CHARLESTON -- A former managing partner of a Charleston accounting firm and a former Kentucky worker are two of about 15 people attorney Mark Underwood has represented in suits this year against insurance companies, alleging they were denied benefits.
Wallace F. Suttle and James Kazee recently filed suits under the Employee Retirement Income Security Act, a federal law that applies to all workers who get benefits through their employment.
When people such as Suttle and Kazee are denied benefits, usually through no fault of their employer, they can make an ERISA claim.
Defendants in most ERISA cases are insurance companies, said Mark Underwood, attorney for both Suttle and Kazee.
Suttle filed his complaint after he was denied long-term disability benefits through Companion Life Insurance Company on Feb. 22, 2006.
Suttle worked as president at his accounting firm until March 21, 2003, after he was diagnosed with coronary artery disease, according to a letter his doctor Brad McCoy wrote.
"Mr. Suttle reports that since seen last he remains chronically fatigued and has intermittent chest and jaw discomfort with cold air and exertion," the letter states. "He states this has lessened somewhat since he has gone on disability at work."
Suttle claims he received disability benefits from an individual disability policy through Unum Provident, which still continue today.
However, when he applied for long-term disability through his company policy, Companion Life Insurance, he was denied, according to the complaint he filed in federal court June 20.
He claims he appealed the insurance company's decision, but was denied for a second time on April 14, 2006.
The denials were due to "the opinions of his treating physician and the holding of the United States Social Security Administration," according to the complaint.
Suttle claims the denial was arbitrary, illegal, capricious, unreasonable, discriminatory and not made in good faith.
In a case similar to Suttle's, Kazee claims he stopped receiving disability after getting a denial letter on May 18, 2005, from a claims manager for Cigna Insurance Company.
Kazee had worked as a cable installer for Adelphia Communications until an accident occurred which bent his leg in a way that caused his foot to touch his shoulder, states a letter from Underwood to the Appeals Unit.
As a result of the April 21, 2003, incident, Kazee had severe knee damage, a torn lateral meniscus, knee pain and swelling from a 2004 surgery, severe nerve damage in his right knee, carpal tunnel syndrome in both hands, moderate to severe depressive disorder and anxiety/panic disorder, the letter states.
Three experts – Kazee's primary care physician, a medical doctor and a physical therapist – claim Kazee is permanently disabled, according to Underwood's letter.
Kazee filed for short-term disability on April 26, 2003, and received it through July 18, 2003, according to the complaint.
He had been on long-term disability since July 19, 2003, and was paid benefits for two years, according to a complaint filed Aug. 26 in federal court.
After he received the initial denial letter, Kazee's treating physician sent additional letters and forms on June 7, 2005, appealing the company's decision, the suit states.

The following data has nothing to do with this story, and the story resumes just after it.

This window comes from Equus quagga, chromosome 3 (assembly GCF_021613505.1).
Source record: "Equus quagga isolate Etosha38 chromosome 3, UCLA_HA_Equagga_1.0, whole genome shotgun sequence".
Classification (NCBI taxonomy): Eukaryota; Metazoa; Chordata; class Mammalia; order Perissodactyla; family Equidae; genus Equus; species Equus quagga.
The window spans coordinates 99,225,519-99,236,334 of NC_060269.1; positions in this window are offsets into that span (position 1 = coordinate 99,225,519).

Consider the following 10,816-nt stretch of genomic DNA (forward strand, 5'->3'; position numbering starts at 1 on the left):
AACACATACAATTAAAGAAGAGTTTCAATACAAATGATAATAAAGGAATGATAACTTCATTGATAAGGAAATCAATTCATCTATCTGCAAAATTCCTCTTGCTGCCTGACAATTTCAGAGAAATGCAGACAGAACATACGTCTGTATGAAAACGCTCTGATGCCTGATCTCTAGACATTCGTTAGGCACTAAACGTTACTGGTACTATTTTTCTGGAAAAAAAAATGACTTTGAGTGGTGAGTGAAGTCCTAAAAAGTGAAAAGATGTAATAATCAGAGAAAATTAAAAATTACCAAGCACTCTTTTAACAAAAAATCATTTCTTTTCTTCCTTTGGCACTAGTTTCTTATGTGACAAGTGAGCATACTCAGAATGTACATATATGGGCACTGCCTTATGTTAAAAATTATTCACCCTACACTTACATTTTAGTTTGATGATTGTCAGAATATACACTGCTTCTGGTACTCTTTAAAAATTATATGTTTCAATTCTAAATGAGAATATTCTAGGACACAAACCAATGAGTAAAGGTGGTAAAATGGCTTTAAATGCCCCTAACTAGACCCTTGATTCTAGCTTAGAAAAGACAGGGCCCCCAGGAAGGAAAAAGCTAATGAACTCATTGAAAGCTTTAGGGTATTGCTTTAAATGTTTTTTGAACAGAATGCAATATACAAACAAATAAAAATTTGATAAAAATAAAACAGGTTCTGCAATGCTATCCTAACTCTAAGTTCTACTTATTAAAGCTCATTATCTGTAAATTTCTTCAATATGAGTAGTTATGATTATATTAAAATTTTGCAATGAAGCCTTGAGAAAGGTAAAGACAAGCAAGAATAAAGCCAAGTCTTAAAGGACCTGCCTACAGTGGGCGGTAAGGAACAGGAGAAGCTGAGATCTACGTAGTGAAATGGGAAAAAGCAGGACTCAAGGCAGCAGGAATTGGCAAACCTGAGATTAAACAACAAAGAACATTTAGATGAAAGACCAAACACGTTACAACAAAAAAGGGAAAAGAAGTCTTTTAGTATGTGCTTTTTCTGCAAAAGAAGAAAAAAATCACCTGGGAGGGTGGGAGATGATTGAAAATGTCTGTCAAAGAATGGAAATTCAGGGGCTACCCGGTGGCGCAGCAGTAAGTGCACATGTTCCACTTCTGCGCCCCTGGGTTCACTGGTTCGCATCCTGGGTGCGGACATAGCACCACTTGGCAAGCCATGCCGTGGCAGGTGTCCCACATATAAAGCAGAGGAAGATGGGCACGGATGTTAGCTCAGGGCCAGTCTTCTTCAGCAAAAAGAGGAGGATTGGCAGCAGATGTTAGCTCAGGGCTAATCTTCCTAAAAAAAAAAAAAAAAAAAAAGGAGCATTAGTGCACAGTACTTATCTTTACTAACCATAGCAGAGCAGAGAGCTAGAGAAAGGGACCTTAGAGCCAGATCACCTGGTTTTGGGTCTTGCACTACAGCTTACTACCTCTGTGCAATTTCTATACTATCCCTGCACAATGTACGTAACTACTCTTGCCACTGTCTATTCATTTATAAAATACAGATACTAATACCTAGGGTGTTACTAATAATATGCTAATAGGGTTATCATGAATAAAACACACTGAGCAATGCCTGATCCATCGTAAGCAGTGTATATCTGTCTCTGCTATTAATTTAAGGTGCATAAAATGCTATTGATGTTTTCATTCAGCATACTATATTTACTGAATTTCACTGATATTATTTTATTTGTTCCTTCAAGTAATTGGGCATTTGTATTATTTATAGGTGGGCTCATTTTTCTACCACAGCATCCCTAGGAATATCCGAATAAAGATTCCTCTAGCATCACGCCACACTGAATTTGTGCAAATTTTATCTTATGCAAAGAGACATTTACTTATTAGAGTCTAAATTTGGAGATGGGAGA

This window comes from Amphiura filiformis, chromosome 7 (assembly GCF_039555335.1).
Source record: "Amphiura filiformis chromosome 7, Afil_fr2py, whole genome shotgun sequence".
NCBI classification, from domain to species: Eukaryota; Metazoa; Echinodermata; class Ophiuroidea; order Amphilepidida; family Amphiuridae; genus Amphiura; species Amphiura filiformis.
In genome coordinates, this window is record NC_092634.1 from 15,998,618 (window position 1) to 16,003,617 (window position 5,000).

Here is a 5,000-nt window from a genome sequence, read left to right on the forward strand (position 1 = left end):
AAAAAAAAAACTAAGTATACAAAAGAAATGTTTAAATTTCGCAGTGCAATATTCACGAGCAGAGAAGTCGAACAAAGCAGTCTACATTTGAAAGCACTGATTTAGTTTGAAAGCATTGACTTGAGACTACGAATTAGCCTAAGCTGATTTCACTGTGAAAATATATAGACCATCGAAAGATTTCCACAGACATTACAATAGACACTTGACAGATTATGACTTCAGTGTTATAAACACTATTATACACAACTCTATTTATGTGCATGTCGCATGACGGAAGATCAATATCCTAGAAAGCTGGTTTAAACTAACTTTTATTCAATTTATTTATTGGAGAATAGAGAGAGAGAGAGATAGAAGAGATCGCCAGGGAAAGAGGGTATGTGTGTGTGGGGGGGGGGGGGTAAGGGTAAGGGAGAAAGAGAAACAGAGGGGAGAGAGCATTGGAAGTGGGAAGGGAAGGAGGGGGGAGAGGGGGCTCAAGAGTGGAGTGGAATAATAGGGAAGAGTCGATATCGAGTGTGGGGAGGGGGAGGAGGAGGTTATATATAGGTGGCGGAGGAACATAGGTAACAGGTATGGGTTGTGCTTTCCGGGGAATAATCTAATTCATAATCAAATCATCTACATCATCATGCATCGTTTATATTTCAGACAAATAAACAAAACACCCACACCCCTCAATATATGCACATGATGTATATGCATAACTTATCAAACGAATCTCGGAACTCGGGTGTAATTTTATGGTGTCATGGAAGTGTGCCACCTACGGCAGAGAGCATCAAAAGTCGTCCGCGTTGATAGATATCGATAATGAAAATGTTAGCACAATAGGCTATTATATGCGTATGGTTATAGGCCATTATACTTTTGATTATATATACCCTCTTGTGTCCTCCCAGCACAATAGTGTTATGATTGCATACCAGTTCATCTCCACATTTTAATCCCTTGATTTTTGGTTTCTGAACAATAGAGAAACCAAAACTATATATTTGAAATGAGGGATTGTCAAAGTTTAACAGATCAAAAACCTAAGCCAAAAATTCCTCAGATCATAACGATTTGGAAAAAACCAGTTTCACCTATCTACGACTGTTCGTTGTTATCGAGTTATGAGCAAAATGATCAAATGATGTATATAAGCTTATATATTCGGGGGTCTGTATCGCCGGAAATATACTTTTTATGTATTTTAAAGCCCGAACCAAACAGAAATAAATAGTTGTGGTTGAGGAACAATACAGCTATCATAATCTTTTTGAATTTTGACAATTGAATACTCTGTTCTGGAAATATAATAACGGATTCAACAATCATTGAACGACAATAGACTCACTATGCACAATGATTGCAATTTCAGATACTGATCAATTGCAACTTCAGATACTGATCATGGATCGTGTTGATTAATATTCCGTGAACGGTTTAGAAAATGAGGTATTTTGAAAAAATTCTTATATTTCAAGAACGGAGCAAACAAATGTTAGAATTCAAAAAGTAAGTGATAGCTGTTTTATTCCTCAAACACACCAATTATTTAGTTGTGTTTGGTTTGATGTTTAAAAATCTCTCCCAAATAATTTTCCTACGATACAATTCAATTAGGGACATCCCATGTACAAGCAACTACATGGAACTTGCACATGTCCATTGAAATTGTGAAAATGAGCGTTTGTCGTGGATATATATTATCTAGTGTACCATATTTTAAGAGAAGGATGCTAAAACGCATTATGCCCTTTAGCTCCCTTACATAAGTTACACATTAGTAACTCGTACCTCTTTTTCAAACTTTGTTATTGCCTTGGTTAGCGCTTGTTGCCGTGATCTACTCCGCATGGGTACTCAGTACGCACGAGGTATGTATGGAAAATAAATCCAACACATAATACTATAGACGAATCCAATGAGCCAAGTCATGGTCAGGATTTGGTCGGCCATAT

But Kazee claims he received another denial letter on May 30, 2006, from an appeal claims manager for the insurance company.
Multiple unsupported reasons for the denial are given in both letters, Underwood's letter states.
"For example, one denies him based on lack of medical evidence to support his claim," the letter states. "The denial letter also states 'the information that we had on file did not support the restrictions and limitations preventing you from performing the duties of your own occupation.'"
The last statement was untrue because Cigna had already paid Kazee for 24 months before his first denial letter, Underwood's letter states.
Kazee and his counsel sent a second appeal letter Dec. 19, 2006, but Cigna Insurance has still not responded to the letter, according to the complaint.
"The failure to act upon the appeal letter by the Defendant's constitutes a constructive denial," the suit states. "An administrative appeal of the constructive denial would have been futile and thus the administrative remedies have been exhausted."
Kazee claims that according to the company's plan, he is totally disabled and is due to the benefits of the plan, according to the complaint.
"The decision denying the Plaintiff the rights and benefits due to the Plaintiff under the Plan was arbitrary, illegal, capricious, unreasonable, discriminatory and not made in good faith," the suit states.
In addition to prejudgment interest, attorney's fees and court costs, both Suttle and Kazee are seeking judgments ordering the insurance companies pay them all benefits due under the plan.
They also seek judgments either declaring all rights and benefits due them are vested and nonforfeitable or awarding them money for everything they are owed.
They are represented by Mark F. Underwood of Underwood & Proctor in Huntington.
Underwood represents a majority of West Virginia and southern Ohio ERISA cases. He said he files about 15 per year.
Two similar cases he has recently filed involve Tiffany Toothman and Stephen Larkin.
Toothman worked for Bob Evans and was denied disability through AIG, her insurance company. Her case was filed Sept. 4.
Larkin worked for Constellation Energy and was also denied disability through Cigna, his insurance company. His case was filed Sept. 8.
Most disability ERISA cases are very similar and most plaintiffs in disability cases seek the same judgments, Underwood said.
All ERISA cases must be filed in federal court, Underwood said.
Suttle U.S. District Court case number: 2:08-0855
Kazee U.S. District Court case number: 3:08-cv-1038